Automotive and industrials, yes; gaming consoles and servers, no. Recovery from the global semiconductor shortage is set to be uneven and skewered across sectors.
The global semiconductor shortage, having ‘wreaked havoc on global supply chains for the best part of two years, may now finally be heading for some reprieve according to experts. However, as Bain & Company notes, the recovery is set to be highly uneven; with some industries set to see improvement by the end of this year itself, while others may not improve significantly until at least 2024.
The consulting giant notes: “the automotive and industrial sectors, among the hardest hit by the chip shortage, will be the fastest to recover…we anticipate that supply bottlenecks in these sectors will begin to improve in late-2022 and early 2023.”
Their products rely most heavily on semiconductors in two categories – “leading-edge” 12-inch wafers and “lagging-edge” 6-inch and 8-inch wafers–that will see manufacturing capacity meaningfully increase over the next 9 to 12 months, thanks to new fabs coming online. These types of chips make up more than 90% of the semiconductors used by automotive and industrial companies. Further research has found that consumer electronics, depending primarily on 6-inch, 8-inch, or 12-inch wafers, are also set to rebound within the next year or so.
All isn’t rosy, however. Shortages are set to hamper several sectors through the next two-three years as well; such as gaming consoles or computer servers. Experts opine this is because as “demand for these products has jumped during the Covid-19 pandemic, the supply of “bleeding-edge” wafers has kept up, but production of the accompanying advanced substrate components has not.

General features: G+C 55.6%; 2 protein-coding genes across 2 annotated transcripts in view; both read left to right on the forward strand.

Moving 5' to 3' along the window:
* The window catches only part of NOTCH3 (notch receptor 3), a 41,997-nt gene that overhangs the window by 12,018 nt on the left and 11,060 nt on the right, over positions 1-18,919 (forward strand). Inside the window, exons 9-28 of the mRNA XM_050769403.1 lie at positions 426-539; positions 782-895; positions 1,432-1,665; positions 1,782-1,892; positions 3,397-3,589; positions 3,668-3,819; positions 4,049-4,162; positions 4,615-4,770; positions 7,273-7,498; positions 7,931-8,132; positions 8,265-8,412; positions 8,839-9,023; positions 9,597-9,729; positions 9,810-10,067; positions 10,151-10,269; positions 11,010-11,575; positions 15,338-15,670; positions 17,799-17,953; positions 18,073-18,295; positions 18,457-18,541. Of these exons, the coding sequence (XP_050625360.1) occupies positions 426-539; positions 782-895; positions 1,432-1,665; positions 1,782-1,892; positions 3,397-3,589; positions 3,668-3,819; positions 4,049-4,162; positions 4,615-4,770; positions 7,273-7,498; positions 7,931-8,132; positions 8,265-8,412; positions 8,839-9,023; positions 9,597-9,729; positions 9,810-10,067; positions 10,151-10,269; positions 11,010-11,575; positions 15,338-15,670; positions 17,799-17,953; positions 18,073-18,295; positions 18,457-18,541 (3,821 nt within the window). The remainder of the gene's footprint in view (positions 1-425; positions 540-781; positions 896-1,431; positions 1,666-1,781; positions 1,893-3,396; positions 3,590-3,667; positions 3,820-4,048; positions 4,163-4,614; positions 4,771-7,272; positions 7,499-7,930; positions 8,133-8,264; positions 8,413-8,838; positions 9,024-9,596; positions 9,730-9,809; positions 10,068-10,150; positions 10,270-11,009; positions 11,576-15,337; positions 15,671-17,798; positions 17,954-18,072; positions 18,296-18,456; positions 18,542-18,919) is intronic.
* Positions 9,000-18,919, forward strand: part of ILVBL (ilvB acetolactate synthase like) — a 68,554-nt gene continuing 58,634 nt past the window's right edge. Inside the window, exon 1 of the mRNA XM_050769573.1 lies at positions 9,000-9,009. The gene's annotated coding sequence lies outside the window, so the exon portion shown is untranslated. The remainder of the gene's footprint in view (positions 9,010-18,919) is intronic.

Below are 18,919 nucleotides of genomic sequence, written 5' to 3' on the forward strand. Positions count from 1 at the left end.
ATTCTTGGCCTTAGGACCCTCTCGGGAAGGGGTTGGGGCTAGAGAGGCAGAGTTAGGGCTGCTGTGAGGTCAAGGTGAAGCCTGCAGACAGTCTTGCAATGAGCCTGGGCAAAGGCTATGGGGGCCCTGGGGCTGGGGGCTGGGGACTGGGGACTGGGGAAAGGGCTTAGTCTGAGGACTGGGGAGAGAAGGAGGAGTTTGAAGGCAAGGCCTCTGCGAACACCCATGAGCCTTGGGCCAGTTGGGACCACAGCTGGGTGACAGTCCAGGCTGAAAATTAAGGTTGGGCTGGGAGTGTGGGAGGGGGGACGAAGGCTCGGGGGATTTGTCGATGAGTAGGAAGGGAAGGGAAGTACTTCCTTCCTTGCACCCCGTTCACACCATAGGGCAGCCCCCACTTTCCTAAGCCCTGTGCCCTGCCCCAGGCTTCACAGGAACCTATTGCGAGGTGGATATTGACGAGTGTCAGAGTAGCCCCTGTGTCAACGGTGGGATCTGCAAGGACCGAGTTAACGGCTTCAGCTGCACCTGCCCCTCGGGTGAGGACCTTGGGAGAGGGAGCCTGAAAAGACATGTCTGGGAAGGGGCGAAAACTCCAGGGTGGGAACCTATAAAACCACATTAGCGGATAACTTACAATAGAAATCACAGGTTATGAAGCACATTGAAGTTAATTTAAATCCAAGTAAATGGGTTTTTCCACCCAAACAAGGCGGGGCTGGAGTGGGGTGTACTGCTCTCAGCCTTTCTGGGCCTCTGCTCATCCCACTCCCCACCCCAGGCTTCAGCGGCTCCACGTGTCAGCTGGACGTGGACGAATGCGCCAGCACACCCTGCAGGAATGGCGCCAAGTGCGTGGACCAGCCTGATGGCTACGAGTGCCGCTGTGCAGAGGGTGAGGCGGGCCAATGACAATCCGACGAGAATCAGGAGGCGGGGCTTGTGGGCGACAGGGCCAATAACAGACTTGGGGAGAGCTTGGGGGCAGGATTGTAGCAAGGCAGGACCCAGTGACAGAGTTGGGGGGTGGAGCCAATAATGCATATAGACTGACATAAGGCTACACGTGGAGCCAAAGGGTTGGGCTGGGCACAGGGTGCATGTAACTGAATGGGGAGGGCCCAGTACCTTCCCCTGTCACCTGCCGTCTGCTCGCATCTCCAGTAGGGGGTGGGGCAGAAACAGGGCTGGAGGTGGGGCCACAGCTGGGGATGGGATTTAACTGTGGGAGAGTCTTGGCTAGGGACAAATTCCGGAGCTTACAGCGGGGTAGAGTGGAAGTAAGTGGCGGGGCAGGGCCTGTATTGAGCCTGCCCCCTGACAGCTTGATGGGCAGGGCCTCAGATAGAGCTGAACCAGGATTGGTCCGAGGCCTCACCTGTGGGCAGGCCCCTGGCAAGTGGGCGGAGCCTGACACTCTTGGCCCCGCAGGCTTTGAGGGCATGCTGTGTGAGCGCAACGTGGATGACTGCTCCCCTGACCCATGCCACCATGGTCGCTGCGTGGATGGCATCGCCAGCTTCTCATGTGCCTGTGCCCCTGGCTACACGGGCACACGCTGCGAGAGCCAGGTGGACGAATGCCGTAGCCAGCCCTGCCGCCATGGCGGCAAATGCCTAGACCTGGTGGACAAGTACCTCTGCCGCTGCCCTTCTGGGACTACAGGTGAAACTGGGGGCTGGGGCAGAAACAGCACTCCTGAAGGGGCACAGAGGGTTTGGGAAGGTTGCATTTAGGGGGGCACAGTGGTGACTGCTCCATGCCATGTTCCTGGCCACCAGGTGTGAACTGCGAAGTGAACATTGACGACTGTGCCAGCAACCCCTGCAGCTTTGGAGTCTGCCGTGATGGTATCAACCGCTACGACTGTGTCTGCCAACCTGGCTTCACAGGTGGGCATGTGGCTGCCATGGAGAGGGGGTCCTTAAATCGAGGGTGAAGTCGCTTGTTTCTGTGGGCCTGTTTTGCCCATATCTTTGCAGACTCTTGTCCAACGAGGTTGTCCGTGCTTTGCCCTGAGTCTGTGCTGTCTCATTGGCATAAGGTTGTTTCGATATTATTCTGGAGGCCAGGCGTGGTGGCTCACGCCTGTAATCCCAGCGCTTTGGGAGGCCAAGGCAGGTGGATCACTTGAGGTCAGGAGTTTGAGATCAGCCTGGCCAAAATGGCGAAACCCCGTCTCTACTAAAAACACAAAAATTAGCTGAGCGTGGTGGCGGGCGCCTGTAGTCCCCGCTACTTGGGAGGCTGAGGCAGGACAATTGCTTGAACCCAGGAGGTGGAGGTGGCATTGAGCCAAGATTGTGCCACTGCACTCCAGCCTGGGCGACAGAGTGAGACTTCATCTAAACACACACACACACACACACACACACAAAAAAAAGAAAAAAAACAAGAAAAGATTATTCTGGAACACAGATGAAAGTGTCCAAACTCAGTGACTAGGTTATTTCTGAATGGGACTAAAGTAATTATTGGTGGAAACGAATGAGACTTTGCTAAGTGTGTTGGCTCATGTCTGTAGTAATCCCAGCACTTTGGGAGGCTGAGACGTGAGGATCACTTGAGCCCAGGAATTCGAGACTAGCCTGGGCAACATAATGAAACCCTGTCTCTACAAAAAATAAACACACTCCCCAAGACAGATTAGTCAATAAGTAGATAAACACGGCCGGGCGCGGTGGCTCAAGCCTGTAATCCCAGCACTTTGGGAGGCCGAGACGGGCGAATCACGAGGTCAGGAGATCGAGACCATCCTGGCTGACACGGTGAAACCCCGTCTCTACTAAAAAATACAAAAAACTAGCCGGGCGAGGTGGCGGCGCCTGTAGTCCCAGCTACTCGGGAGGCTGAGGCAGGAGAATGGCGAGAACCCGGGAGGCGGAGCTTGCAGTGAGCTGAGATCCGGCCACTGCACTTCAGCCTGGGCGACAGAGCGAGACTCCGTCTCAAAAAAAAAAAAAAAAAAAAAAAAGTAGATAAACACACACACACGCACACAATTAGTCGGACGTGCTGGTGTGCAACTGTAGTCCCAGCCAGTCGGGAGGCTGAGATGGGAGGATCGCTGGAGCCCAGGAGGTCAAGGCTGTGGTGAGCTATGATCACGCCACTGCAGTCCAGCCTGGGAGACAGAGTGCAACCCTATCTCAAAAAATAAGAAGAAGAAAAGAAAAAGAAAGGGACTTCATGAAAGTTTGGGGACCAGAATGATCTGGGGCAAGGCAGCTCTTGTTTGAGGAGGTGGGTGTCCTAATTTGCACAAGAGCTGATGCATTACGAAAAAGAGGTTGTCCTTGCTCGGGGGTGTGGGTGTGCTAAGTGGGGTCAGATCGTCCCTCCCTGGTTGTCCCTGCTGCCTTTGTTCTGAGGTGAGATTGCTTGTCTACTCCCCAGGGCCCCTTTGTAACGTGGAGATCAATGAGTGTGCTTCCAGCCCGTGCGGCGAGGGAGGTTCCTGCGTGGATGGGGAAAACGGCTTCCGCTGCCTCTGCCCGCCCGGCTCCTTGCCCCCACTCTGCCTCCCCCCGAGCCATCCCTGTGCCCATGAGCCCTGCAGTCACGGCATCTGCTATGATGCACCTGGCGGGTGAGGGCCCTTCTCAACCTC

These suppliers lack the financial resources to build their substrate factories fast enough to meet rising demand. The bleeding-edge chips reliant on these substrates make up nearly 50% of the semiconductors used in servers and more than half those used in gaming consoles.”
- Availability design: When sales plummet owing to supply shocks, companies usually redesign existing products in order to minimize and eliminate exposure to the component shortage. With the current shortage, this would require removing non-essential features, minimizing customization, qualifying parts from multiple suppliers, and creating newer products with available chips serving untapped market niches.
- Accommodating supply through demand manipulation: “Sales and marketing can play a critical role in responding to supply crunches. One of the most effective tactics is actively steering customers toward the company’s more widely available products, either by raising the price of products hit by the shortage or more heavily promoting the widely available ones.”
- Flexible resilience: Leading global players are continuously refining products and furthering resilience This process starts usually in the early stages of product development. Aspects that turn out to be crucial in this regard, such as reducing the number of parts; reusing components, standardizing design approaches; creating a flexible product architecture, and decoupling software and hardware are all crucial in this regard.
- Capabilities to look deeper into the supply chain: Bain reports, “enabled by digital tools, traceability allows companies to follow products as they move along the value chain and quickly glean exact information about the provenance of inputs and supplier sourcing practices. That data enables companies to make better predictions, run scenarios, and dynamically optimize operations.
Companies are also getting in front of potential shortages by establishing supply chain visibility systems to consistently gather real-time market intelligence on key pinch points across their components.”
- Investment in value chain innovations: In an era of increasing supply chain disruptions, an approach gaining an increasing amount of popularity involves firms paying suppliers to subsidize production capacities and guaranteeing agreed-upon volumes for buyers. Other approaches, such as automakers’ joining hands with silicon manufacturers or in-house semiconductor designs may also take off but will need redefining existing capabilities.